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City Councilors spar over zoning change  

Other uses including agriculture markets, campgrounds and small wind turbines to power a home or farm would require planning board approval. Agriculture markets are defined as retail sale operations selling jams, cheeses, cider, soaps, candles and other such items. Farm stands, which need no approval from the planning board are businesses where at least 85 percent of the products sold are grown by the owner of the stand on the property or in rural residential zone 2. Drive-thrus, large wind turbines and commercial motorized sport operations such as an ATV track are prohibited uses.

Credit:  By Daniel Dunkle | Sep 09, 2013 | knox.villagesoup.com ~~

Rockland – During a vote Sept. 9 on proposed zoning changes west of Old County Road, City Councilor Elizabeth Dickerson said this change would affect her finances and personal well-being.

“We would like to not have our property rights taken from us,” Dickerson said.

Dickerson lives on West Meadow Road, which she thought was part of the proposed zone.

Mayor Will Clayton asked her if she would recuse herself from voting on the zoning.

“Absolutely not,” Dickerson said.

Clayton then asked the city attorney what the protocol was for recusing a councilor due to a conflict of interest. Attorney Kevin Beal said the rules are more for the council to convene a board of ethics to consider the transgression of a councilor. He defined a conflict of interest as a vote that is in a councilor’s direct financial interest in terms of a contract, purchase or vote on employment of the councilor or a close family member of the councilor.

The council voted 3-1 with Dickerson opposed to pass the creation of Rural Residential 2 zone covering a large, rural section of the city west of Old County Road (for map and full text of amended zone, click link below story). The zone includes most of West Meadow Road except for a few properties near Lake Ave, Thompson Meadow Road, Sherers Lane, part of Tolman Road, part of Mountain Road and the Bog Road.

Permitted uses in the zone include farm stands, bed and breakfasts, and riding stables.

Other uses including agriculture markets, campgrounds and small wind turbines to power a home or farm would require planning board approval. Agriculture markets are defined as retail sale operations selling jams, cheeses, cider, soaps, candles and other such items. Farm stands, which need no approval from the planning board are businesses where at least 85 percent of the products sold are grown by the owner of the stand on the property or in rural residential zone 2.

Drive-thrus, large wind turbines and commercial motorized sport operations such as an ATV track are prohibited uses.

Dickerson took issue with the minimum lot size defined in the new zone, which required all lots be at least two acres unless they were on the books before the zone was enacted.

She said she might want to subdivide her property in the future and this would cut in half the value of that potential subdivision property.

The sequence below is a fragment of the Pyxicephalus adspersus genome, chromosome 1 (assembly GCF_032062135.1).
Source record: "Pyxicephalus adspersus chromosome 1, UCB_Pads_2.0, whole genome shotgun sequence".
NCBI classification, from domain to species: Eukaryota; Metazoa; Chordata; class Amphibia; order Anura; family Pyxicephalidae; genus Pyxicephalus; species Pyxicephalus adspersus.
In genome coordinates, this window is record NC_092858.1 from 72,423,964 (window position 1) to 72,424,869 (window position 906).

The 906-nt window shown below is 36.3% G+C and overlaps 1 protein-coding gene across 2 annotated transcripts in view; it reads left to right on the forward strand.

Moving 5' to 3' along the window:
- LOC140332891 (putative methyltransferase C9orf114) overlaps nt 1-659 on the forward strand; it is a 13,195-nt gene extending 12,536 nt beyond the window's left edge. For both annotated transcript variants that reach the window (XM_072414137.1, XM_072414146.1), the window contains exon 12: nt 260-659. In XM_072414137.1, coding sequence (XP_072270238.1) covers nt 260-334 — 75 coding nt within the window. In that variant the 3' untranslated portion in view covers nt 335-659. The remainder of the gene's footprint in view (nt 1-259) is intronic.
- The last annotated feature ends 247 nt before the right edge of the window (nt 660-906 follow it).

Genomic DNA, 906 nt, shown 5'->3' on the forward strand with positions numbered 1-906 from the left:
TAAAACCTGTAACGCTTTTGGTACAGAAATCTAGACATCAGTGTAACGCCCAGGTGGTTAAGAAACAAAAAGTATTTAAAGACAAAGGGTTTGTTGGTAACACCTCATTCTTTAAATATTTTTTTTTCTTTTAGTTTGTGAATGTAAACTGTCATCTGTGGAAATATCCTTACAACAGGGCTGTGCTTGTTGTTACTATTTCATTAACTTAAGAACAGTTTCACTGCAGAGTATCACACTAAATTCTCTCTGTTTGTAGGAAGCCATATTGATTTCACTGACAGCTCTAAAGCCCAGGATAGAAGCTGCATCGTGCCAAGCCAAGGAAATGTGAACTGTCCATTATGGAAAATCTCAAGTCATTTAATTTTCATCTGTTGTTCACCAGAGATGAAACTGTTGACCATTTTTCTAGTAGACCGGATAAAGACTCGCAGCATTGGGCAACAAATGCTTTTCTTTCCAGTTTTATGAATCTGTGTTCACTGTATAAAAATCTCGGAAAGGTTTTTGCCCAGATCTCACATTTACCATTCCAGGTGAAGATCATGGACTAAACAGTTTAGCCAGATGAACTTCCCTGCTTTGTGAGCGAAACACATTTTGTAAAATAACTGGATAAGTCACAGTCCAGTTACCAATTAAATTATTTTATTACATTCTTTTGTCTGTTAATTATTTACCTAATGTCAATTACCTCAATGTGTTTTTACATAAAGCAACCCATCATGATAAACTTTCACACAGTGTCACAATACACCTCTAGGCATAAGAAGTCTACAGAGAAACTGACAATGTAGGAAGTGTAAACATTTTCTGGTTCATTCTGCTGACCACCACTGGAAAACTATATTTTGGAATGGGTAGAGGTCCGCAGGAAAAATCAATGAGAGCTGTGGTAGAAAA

After Clayton asked Beal about rules of recusing a councilor, Beal researched and was informed by Code Enforcement Officer John Root that Dickerson’s property was no longer in the proposed zone. This prompted a laugh from Dickerson.

City Manager James Smith said the zone had originally included more of the Old County Road area and areas near Chickawaukie Lake and Rockport, which were taken out after Old County residents criticized the proposed zoning earlier this year.

Councilor Frank Isganitis said the council had asked the comprehensive planning commission to look into zoning for this area after a farm was proposed there back before he was on the council.

He argued zoning was needed and cited as examples the problems in Warren where the town was fighting to keep a methadone clinic from moving into the town and Searsport where a massive fuel tank was opposed by residents.

“Now is an awesome and perfect time to deal with this,” he said.

Isganitis asked Dickerson if she had data to support that this zoning would lower property values, noting he had brought books saying that smart growth improves property values.

Before Dickerson could answer, Clayton, called a five-minute recess.

After the recess, Dickerson said she thinks it is funny her property is suddenly not in this zone since it is the only farm in the area.

The council approved the zoning which goes into effect in 30 days.

Sand and salt shed on Nov. ballot

In other business, the council voted 4-0 to put a $586,000 salt and sand shed on the November ballot.

The city hopes to build a 9,100-square-foot salt and sand shed near the city transfer station off Pleasant Street. Smith said in previous comments the city loses sand and salt each year because it is stored outside and the city does not have a shed for its storage.

Waterline work going to night schedule

Smith reported to the council at the meeting that from now on, work on the waterlines that has snarled traffic on Camden Street (Route 1), will be done at night to prevent traffic problems.

Traffic was severely backed up this past week after the installation of new waterlines closed one lane of traffic on the busy street.

Work will proceed from 7 p.m. to 4 a.m. and is expected to continue for up to three weeks, Smith said.

Warehouse expansion

The council went into an executive session at the end of the meeting, behind closed doors, to discuss a possible warehouse expansion and new TIF district involving city owned land.

Councilor Eric Hebert was absent from the meeting.

Source:  By Daniel Dunkle | Sep 09, 2013 | knox.villagesoup.com

This article is the work of the source indicated. Any opinions expressed in it are not necessarily those of National Wind Watch.

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